There are so many teenagers out there who are desperate to take a year out between finishing sixth form and heading to university. There’s a coming of age in turning eighteen and being able to strike out into the world and figure out who you are and what you like is so important before embarking on the years of university. Studying at university doesn’t just help someone to elevate their education; it helps them to learn their own independence.
However, getting comfortable at university is so much easier when you’ve had some time in the real world, interacting with people from different cultures and learning about customs in new places. A gap year helps to expand your horizons, but the problem is often the cost. There aren’t many students on the summer break who are able to just book a backpacking trip around the world, but the good news is that if you want something badly enough, you’ll do it!
So, the real question isn’t whether you should go on a world trip before the new semester starts, it’s how you plan to get the money together to do it. Your gap year can be defining for you as a person and if you’re able to implement some of the tips that we have for you below, you’ll be set and ready to go for your trip of a lifetime.
Set A Target
You can’t get your budget for a trip together unless you know where you want to go and how long you want to do it for. Some people choose to go on their gap year for an actual year, others choose to be out in the world for three to six months instead. You need to decide your route first, so checking out the most popular gap year trips is essential.
It’s going to help you to decide whether you’ve got the budget you want to live the way you want while you travel. Are you going to be in the grand hotel heights in New York City, being an Upper East Side sweetheart for a month or are you heading to the depths of Asia, staying in a HDB room rental at a time?
The way you choose to budget for your trip will say a lot about your personal comforts while you go. You’ve got to think beyond accommodation, though, you need to think about your daily food budget, your transportation, your insurance and visa costs. There are a lot of things to consider, and the last choice you need to make is whether you plan to work while you’re away.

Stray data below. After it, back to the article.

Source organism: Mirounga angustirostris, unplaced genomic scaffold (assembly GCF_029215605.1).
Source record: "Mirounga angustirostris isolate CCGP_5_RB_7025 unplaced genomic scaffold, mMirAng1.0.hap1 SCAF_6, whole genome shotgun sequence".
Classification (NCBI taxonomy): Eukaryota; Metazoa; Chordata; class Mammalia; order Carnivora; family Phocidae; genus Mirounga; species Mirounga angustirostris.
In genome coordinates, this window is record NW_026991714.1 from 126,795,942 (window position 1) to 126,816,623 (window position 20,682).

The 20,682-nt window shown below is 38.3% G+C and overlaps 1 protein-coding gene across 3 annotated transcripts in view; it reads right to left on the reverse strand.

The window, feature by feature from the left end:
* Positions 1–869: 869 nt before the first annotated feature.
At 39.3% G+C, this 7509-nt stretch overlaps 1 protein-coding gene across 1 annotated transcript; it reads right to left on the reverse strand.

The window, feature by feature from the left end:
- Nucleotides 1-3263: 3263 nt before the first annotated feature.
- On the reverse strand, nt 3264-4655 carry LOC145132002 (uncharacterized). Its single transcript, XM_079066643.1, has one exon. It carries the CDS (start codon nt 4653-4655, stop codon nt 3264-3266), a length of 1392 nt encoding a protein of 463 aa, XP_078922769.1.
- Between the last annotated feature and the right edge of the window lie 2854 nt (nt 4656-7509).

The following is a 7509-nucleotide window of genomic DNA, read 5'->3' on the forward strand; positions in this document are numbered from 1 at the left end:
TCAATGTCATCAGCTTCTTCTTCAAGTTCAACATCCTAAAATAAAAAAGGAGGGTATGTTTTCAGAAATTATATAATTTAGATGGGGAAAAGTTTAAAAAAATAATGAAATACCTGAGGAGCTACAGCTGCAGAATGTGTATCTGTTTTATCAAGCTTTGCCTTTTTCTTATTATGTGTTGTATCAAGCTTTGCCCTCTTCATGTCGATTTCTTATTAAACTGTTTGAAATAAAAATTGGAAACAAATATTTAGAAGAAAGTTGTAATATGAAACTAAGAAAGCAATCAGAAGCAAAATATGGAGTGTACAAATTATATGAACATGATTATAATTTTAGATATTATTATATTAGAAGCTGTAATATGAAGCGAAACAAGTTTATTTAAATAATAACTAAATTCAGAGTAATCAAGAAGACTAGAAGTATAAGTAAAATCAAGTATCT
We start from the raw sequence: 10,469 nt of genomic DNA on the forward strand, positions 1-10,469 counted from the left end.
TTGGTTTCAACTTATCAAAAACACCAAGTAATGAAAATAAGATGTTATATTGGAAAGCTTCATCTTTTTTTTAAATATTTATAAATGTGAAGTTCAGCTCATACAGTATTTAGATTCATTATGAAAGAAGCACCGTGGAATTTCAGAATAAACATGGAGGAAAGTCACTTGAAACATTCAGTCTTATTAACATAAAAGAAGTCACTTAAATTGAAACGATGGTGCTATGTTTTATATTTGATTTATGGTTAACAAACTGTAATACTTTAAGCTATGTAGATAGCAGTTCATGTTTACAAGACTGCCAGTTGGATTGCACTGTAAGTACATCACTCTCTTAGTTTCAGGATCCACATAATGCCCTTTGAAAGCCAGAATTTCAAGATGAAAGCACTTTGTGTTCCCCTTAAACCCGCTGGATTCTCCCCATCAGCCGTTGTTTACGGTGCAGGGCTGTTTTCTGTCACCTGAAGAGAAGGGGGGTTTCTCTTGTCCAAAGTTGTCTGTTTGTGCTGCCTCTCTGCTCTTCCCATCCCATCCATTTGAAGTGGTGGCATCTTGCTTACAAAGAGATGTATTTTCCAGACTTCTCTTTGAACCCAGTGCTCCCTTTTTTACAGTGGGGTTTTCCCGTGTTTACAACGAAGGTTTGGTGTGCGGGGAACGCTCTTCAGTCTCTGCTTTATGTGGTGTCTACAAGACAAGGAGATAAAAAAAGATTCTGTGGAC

You should be very honest and brutal with yourself with how much you can afford to spend and what you want your budget to be. You could absolutely choose to live on £100 a day while you travel, but that won’t be the type of budget for everyone.
Staying with friends and family in various places on your trip will inevitably save you some cash, but you really have to get your budget down to the nitty-gritty, and then add £20 for emergency cash.
Be very realistic with yourself about the daily spend, though. It’s not like you’ll be eating fine dining every single day, but you can still budget so that you can experience fine foods in the countries you choose to visit if it’s what you want.
Raise The Cash
Now you have your route and your target, you need to get raising money. Throughout your sixth form years, you have the ability to get a part-time job. If you’re living with parents, you could negotiate not paying housekeeping or rent and instead, ask for their help to save your monthly wages for your trip. They may not go for it but sitting down with them and detailing your plan is the best way to win them over to your way of thinking if there is any doubt about your trip. The way that you raise money can cover these:
- Selling any electronics and DVDs that you don’t plan to keep. You could approach hardware and electronic stores, or you could ask for family to help you out with a car boot sale and raise some money that way.
- You could use something that you’re good at; such as cleaning. Advertise yourself as a local cleaner and save all the money that you make for your gap year trip.
- Getting a job part-time is a good idea, but you have to make sure that your sixth form studying isn’t affected. There’s no point in a gap year before uni if you don’t get the grades for uni in the end!
- Get sponsored for something. Let people in the local community know that you are raising some money for a gap year break before university and see if you can raise some sponsorship. If you can combine your trip with a good cause; backpacking to volunteer with underprivileged abroad, for example, you’re going to be able to raise awareness for a cause and gain more support.
Beg, Beg, Beg
Okay, no one likes to beg for cash, but you can write letters to the grant-making trusts, your old school, local businesses, and even the local council to demonstrate that your gap year is for a cause. This can help you to get some much-needed cash injected into your trip. Always check the criteria for grants to make sure that you meet it all before you apply.
Going on a gap year doesn’t just have to be for your own wellbeing and development; you can do something for the world while you’re out there. There’s no need to worry about raising funds if you have a solid plan and a way to get from one side of the world to the other. Your gap year can be a time that is packed with memories, and all it will take is hard work and a lot of good planning from you!
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